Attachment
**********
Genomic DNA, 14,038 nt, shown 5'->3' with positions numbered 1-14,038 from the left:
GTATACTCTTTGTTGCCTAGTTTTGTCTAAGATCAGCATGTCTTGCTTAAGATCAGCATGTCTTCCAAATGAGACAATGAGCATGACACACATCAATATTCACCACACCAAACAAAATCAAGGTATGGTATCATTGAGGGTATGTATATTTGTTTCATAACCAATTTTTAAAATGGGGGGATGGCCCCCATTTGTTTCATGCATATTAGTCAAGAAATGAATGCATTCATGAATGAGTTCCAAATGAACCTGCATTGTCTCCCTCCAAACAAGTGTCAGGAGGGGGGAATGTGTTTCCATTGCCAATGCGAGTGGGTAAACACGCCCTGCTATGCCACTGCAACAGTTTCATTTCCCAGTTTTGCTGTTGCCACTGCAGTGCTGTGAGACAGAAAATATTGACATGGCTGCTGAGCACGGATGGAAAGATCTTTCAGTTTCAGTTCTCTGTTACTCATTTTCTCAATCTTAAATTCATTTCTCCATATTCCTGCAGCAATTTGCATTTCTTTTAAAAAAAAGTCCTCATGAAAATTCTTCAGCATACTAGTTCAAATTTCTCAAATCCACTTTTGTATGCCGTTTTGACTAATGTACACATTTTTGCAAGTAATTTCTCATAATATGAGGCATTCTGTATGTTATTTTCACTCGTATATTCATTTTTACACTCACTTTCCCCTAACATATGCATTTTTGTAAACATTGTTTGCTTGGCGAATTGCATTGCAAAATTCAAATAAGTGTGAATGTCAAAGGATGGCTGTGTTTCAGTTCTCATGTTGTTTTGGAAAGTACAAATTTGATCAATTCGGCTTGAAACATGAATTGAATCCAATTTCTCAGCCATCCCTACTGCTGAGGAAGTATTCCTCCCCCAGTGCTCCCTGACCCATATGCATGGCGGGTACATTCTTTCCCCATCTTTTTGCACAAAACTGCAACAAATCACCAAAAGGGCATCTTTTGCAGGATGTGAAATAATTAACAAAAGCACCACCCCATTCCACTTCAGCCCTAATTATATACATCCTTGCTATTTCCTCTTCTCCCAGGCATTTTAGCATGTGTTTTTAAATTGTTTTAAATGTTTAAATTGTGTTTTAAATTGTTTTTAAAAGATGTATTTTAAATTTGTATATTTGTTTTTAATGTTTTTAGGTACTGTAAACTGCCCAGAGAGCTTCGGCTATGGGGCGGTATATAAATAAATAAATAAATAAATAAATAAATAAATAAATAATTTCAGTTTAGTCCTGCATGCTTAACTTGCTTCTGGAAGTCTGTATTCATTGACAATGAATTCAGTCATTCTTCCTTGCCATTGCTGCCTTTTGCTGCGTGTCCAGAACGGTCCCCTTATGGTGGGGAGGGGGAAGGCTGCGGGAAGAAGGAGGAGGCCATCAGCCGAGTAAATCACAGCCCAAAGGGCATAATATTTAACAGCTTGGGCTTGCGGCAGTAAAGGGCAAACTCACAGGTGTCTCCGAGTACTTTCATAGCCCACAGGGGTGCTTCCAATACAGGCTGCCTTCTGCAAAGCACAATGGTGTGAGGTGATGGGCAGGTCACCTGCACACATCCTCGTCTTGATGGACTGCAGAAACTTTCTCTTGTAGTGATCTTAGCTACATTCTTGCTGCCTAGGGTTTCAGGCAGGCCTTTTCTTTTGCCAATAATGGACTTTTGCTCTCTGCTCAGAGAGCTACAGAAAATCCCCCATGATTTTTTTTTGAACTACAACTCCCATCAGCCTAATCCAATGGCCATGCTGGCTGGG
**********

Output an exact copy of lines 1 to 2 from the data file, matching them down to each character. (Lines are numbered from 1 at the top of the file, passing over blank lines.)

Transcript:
Genomic DNA, 14,038 nt, shown 5'->3' with positions numbered 1-14,038 from the left:
GTATACTCTTTGTTGCCTAGTTTTGTCTAAGATCAGCATGTCTTGCTTAAGATCAGCATGTCTTCCAAATGAGACAATGAGCATGACACACATCAATATTCACCACACCAAACAAAATCAAGGTATGGTATCATTGAGGGTATGTATATTTGTTTCATAACCAATTTTTAAAATGGGGGGATGGCCCCCATTTGTTTCATGCATATTAGTCAAGAAATGAATGCATTCATGAATGAGTTCCAAATGAACCTGCATTGTCTCCCTCCAAACAAGTGTCAGGAGGGGGGAATGTGTTTCCATTGCCAATGCGAGTGGGTAAACACGCCCTGCTATGCCACTGCAACAGTTTCATTTCCCAGTTTTGCTGTTGCCACTGCAGTGCTGTGAGACAGAAAATATTGACATGGCTGCTGAGCACGGATGGAAAGATCTTTCAGTTTCAGTTCTCTGTTACTCATTTTCTCAATCTTAAATTCATTTCTCCATATTCCTGCAGCAATTTGCATTTCTTTTAAAAAAAAGTCCTCATGAAAATTCTTCAGCATACTAGTTCAAATTTCTCAAATCCACTTTTGTATGCCGTTTTGACTAATGTACACATTTTTGCAAGTAATTTCTCATAATATGAGGCATTCTGTATGTTATTTTCACTCGTATATTCATTTTTACACTCACTTTCCCCTAACATATGCATTTTTGTAAACATTGTTTGCTTGGCGAATTGCATTGCAAAATTCAAATAAGTGTGAATGTCAAAGGATGGCTGTGTTTCAGTTCTCATGTTGTTTTGGAAAGTACAAATTTGATCAATTCGGCTTGAAACATGAATTGAATCCAATTTCTCAGCCATCCCTACTGCTGAGGAAGTATTCCTCCCCCAGTGCTCCCTGACCCATATGCATGGCGGGTACATTCTTTCCCCATCTTTTTGCACAAAACTGCAACAAATCACCAAAAGGGCATCTTTTGCAGGATGTGAAATAATTAACAAAAGCACCACCCCATTCCACTTCAGCCCTAATTATATACATCCTTGCTATTTCCTCTTCTCCCAGGCATTTTAGCATGTGTTTTTAAATTGTTTTAAATGTTTAAATTGTGTTTTAAATTGTTTTTAAAAGATGTATTTTAAATTTGTATATTTGTTTTTAATGTTTTTAGGTACTGTAAACTGCCCAGAGAGCTTCGGCTATGGGGCGGTATATAAATAAATAAATAAATAAATAAATAAATAAATAAATAATTTCAGTTTAGTCCTGCATGCTTAACTTGCTTCTGGAAGTCTGTATTCATTGACAATGAATTCAGTCATTCTTCCTTGCCATTGCTGCCTTTTGCTGCGTGTCCAGAACGGTCCCCTTATGGTGGGGAGGGGGAAGGCTGCGGGAAGAAGGAGGAGGCCATCAGCCGAGTAAATCACAGCCCAAAGGGCATAATATTTAACAGCTTGGGCTTGCGGCAGTAAAGGGCAAACTCACAGGTGTCTCCGAGTACTTTCATAGCCCACAGGGGTGCTTCCAATACAGGCTGCCTTCTGCAAAGCACAATGGTGTGAGGTGATGGGCAGGTCACCTGCACACATCCTCGTCTTGATGGACTGCAGAAACTTTCTCTTGTAGTGATCTTAGCTACATTCTTGCTGCCTAGGGTTTCAGGCAGGCCTTTTCTTTTGCCAATAATGGACTTTTGCTCTCTGCTCAGAGAGCTACAGAAAATCCCCCATGATTTTTTTTTGAACTACAACTCCCATCAGCCTAATCCAATGGCCATGCTGGCTGGG